UVic steps up security measures
Jan 31 2012
The University of Victoria has stepped up security patrols of its administration building after the recent theft of personal and banking information on nearly 12,000 current and former employees.
In a preliminary report on the breach to the university's board of governors, senior officials detail steps taken to safeguard the Administrative Services Building in the wake of the break-in.
The moves include increased building patrols by campus security, installing alarms in the entire building, encryption of sensitive material and changes to the storage of payroll information.
"Where changes could be made immediately, they were made," university spokeswoman Patty Pitts said Monday. "The university's doing everything it can to ensure that the private information of its community members is safe.
"We'll await now the results of both the internal assessment and the external review to tell us if what we've done is sufficient or if we need take even more precautions."
The report by university secretary Julia Eastman and vice-president finance and operations Gayle Gorrill goes to the board of governors today.
It also provides new details of the theft, which occurred the evening of Saturday, Jan. 7. The report says a thief or thieves broke into the building's B wing, and stole a number of items, including a mobile storage device with extensive personal and banking information on 11,845 people on the university payroll since January 2010. The information, which included employee names, Social Insurance Numbers and bank account numbers, was not encrypted.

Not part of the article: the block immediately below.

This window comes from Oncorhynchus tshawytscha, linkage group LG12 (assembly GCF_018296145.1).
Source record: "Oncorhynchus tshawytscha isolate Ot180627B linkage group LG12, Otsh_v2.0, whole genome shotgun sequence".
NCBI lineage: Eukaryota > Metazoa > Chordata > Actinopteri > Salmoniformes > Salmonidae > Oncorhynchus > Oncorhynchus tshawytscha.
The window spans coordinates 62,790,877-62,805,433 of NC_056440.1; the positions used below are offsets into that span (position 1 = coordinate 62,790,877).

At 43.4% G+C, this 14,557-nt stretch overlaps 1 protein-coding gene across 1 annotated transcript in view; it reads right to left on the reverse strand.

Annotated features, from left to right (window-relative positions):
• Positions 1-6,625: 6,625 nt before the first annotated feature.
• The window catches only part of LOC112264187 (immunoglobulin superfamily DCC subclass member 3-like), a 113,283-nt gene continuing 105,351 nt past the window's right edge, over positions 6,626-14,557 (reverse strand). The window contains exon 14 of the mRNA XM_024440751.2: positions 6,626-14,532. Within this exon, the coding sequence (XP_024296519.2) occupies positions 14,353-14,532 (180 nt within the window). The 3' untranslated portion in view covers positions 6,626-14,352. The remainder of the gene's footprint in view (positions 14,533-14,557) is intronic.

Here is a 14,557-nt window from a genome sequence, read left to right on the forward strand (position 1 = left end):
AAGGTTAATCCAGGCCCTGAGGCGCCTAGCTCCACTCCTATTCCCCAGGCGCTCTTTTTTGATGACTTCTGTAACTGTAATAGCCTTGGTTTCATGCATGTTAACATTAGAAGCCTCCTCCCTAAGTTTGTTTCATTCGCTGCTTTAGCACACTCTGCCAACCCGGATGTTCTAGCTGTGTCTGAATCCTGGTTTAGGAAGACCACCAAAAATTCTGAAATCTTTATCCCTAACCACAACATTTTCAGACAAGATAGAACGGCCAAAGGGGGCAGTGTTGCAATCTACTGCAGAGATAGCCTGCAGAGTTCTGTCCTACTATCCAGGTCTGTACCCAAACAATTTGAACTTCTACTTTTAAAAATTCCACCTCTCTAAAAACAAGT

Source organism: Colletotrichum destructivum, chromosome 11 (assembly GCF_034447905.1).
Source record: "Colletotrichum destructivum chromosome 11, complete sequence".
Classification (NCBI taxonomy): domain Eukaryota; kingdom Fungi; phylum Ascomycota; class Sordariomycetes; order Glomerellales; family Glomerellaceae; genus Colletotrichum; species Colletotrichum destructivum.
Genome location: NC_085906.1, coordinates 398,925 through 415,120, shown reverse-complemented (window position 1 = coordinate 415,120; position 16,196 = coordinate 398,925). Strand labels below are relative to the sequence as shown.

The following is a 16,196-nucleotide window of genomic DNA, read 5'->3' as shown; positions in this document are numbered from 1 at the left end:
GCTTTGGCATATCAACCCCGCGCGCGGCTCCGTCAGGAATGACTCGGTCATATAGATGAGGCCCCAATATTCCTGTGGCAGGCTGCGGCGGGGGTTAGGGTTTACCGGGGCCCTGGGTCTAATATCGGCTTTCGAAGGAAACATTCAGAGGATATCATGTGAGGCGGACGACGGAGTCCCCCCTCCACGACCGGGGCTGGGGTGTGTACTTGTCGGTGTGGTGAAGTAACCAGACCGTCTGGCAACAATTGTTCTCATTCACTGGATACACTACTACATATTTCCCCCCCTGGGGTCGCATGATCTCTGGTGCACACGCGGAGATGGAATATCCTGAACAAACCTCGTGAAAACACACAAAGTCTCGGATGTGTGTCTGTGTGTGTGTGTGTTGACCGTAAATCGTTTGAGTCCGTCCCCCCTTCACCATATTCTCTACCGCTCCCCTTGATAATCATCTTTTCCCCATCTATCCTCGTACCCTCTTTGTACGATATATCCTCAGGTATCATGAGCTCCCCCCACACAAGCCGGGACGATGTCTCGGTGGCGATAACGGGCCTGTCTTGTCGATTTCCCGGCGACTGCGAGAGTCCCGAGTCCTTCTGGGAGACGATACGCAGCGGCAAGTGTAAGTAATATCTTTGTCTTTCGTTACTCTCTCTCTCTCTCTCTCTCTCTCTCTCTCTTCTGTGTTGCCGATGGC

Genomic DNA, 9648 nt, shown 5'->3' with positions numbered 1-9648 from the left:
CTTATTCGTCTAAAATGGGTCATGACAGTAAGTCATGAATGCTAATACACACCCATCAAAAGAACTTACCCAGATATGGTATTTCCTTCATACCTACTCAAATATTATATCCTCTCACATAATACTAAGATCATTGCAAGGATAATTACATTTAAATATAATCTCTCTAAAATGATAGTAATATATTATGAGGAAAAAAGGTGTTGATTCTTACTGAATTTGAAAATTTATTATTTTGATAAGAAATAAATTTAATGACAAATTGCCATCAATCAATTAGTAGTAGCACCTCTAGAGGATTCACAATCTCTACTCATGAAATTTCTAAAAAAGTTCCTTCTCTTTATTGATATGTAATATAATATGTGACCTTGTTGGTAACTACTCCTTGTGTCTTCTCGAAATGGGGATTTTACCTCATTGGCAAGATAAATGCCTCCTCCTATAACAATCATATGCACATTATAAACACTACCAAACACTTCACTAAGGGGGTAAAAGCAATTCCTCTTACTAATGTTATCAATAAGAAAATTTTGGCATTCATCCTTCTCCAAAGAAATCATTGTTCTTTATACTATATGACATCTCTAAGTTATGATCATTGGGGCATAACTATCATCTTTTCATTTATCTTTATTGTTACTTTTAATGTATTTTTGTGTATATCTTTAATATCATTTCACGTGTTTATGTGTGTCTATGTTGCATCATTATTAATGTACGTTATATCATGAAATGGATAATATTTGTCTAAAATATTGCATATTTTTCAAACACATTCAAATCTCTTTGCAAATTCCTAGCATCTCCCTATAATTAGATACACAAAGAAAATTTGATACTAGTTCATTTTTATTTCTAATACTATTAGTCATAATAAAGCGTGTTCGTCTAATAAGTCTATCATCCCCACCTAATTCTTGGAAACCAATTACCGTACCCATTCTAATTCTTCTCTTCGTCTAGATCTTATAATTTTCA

The storage device was kept in a locked box in a "drill proof" safe that was anchored through the carpet to the concrete floor "in an out-of-view cupboard, in a locked room [key pad entry], in a locked building," the report says.
The building's B-wing did not have an alarm system. A university employee discovered the theft the following day and reported it to campus security just before 5 p.m.
Saanich police are handling the investigation. The department revealed last week that someone left a note and most of the stolen items in a Canada Post mailbox in Langford Jan. 18. The key storage device, however, remains missing, heightening concerns that UVic employees could be targets of identity theft or fraud in the future, police said.
Detectives are investigating two suspected fraud cases in which the bank accounts of UVic employees were breached in the days following the theft.
Pitts said the recent developments underline the need for employees to remain vigilant and take necessary steps to protect their bank accounts and identities.
The university has reached a deal to provide employees with a full year of credit-monitoring services free of charge. It hopes to announce details in the next few days. The service would cost employees about $15 a month if they had to pay for it themselves.
The report provides no estimate of the financial impact of the breach, but notes that costs will include the credit-monitoring service, reimbursing employees for expenses incurred while changing their bank information, and the hiring of outside advisers, Deloitte & Touche.
"A full reporting of costs paid by UVic will be provided in the future, once costs are accumulated," the report says.
The university has yet to confirm whether its losses will be covered by insurance through the Canadian Universities Reciprocal Insurance Exchange, the report says.